I had wondered about this one just prior to law school in 1990 some twenty-seven (27) years ago when I wrote for the Indianapolis Star, before there was a hint of digitized newspapers.
Fourth Amendment scholar Orin Kerr contends that the idea of tracking someone's movements in public is not new. The police, for instance, tail a suspect, or check on his alibi. Only when they search the suspect's home or person do they have to get a court-approved warrant. Kerr contends that the cell-cite location records at issue in this case "are basically the network equivalent of public observation that traditionally would not be protected" by a warrant requirement.
After all, he notes, the cell-site location information is not maintained by government decree. Rather, wireless providers keep the data recorded by cell towers in order to monitor and improve their service. Nathan Freed Wessler of the American Civil Liberties Union is challenging that argument in the Supreme Court.
This kind of cellphone technology "really changes the game and threatens to upend our expectation of privacy in the digital age," he says. After all, he argues, this wasn't a case of the police following a shady person. "They decided after the fact they wanted to try to tie him [Carpenter] to a crime," Wessler says, "and never before in the history of this country has the government had the power to press rewind on someone's life and chart out where they were going over the course of four months."
2. See also United States v. Jones on GPS Tracking. Basically it is an unlawful search and violates a reasonable expectation of Privacy.
3. Moore v. Governor Bryant on Confederate Flag Challenge.
The High Court dodged a well-tendered Confederate Flag lawsuit out of Mississippi.
"The central question was whether the man had standing to sue — which depended on whether he had experienced an 'injury in fact.' The appeals court didn't deny that the flag might have a deep and personal effect on the man. They said he demonstrated that he feels stigmatized. "But feeling stigmatized, they said, isn't the kind of injury you can sue the state over."In his appeal to the Supreme Court, Moore argued that the lower court interpreted the 14th Amendment's equal protection clause too narrowly.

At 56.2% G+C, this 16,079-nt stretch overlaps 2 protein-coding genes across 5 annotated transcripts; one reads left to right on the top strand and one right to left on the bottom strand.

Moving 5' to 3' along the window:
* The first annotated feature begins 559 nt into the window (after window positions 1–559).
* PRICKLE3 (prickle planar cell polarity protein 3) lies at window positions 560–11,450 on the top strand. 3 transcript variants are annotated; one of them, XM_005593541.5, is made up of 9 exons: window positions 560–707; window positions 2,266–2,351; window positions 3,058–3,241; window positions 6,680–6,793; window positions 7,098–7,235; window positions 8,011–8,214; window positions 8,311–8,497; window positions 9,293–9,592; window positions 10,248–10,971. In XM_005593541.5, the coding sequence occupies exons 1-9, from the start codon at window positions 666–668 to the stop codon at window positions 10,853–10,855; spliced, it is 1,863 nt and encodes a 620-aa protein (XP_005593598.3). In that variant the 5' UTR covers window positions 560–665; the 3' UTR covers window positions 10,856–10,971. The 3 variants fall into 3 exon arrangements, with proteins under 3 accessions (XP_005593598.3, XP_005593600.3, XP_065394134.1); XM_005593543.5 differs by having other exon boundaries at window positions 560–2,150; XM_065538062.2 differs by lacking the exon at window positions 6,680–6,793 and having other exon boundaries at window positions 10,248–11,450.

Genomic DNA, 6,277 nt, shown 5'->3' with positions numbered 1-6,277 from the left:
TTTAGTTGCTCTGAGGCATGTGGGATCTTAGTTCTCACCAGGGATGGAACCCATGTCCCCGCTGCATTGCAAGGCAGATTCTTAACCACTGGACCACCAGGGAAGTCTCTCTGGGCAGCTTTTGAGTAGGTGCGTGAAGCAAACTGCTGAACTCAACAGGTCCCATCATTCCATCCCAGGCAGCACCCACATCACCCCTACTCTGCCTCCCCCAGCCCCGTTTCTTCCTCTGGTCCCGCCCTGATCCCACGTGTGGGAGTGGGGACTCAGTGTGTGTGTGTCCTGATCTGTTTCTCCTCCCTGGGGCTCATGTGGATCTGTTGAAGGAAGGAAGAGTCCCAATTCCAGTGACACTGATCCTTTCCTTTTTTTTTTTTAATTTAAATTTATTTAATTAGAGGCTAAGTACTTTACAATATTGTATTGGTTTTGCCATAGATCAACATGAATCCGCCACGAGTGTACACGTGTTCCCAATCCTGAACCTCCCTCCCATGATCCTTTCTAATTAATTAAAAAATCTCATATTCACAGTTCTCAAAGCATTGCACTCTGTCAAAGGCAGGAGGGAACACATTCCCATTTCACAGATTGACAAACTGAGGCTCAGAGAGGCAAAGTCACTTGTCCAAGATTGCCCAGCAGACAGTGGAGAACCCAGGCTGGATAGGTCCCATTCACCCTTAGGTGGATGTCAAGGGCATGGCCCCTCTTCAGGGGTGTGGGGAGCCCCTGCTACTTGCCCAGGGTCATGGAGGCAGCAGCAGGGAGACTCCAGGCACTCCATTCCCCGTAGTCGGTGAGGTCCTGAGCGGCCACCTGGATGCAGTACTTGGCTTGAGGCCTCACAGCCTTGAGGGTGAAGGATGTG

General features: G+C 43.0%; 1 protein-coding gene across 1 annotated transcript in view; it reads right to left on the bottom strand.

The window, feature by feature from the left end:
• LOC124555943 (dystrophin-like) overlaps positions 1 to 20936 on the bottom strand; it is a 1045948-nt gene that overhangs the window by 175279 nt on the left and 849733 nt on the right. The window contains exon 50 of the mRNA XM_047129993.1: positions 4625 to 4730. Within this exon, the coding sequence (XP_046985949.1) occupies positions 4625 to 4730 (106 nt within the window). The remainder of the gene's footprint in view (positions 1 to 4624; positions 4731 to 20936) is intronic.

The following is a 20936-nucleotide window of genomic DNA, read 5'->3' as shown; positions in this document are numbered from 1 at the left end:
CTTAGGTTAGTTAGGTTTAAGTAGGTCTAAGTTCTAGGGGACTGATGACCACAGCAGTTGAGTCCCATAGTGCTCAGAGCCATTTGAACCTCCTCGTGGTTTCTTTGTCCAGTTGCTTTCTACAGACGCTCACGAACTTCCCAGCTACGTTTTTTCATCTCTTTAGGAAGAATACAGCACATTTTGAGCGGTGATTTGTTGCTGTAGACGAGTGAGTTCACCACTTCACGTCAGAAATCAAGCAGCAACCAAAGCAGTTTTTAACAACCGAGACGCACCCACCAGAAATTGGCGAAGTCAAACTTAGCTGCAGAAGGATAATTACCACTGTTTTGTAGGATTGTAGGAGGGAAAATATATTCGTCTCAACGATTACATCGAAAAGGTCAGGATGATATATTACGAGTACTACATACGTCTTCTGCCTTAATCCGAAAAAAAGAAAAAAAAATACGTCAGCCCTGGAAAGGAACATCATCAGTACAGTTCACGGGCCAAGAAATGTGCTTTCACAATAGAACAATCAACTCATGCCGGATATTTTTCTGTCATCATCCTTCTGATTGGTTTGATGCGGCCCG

[Carlos Moore (Law firm link)] called for the Supreme Court to declare Mississippi statutes on how the flag should be designed and displayed as unconstitutional. He also wanted the justices to deem unconstitutional a statute that called for schoolchildren in the state — such as his own daughter — to be taught "proper respect" for the flag and for the " 'official pledge of the State of Mississippi,' which reads: I salute the flag of Mississippi and the sovereign state for which it stands with pride in her history and achievements and with confidence in her future under the guidance of Almighty God."
"The message in Mississippi's flag has always been one of racial hostility and insult and it is pervasive and unavoidable by both children and adults," Moore's appeal reads. "The state's continued expression of its message of racial disparagement sends a message to African-American citizens of Mississippi that they are second class citizens."
Moore said in court documents that for him, exposure to the flag is "painful, threatening, and offensive." He added that seeing the flag at courthouses creates a "hostile work and business environment."
....speaking of hostile, I tweeted Tucker & Moore yesterday because the Confederate Flag mentality fuels outright hostility, violence and deceit manifest by some high-dollar white attorneys who deem it perfectly acceptable to physically attack me and lie about it whilst I am lawfully running video of a public legal proceeding. Mark W. Rattan and his purported attorney Terry Johnson. Even though Attorney Johnson has not actually signed a single filing, in direct contravention of law. Specifically WI Stat. §808.05. Watch: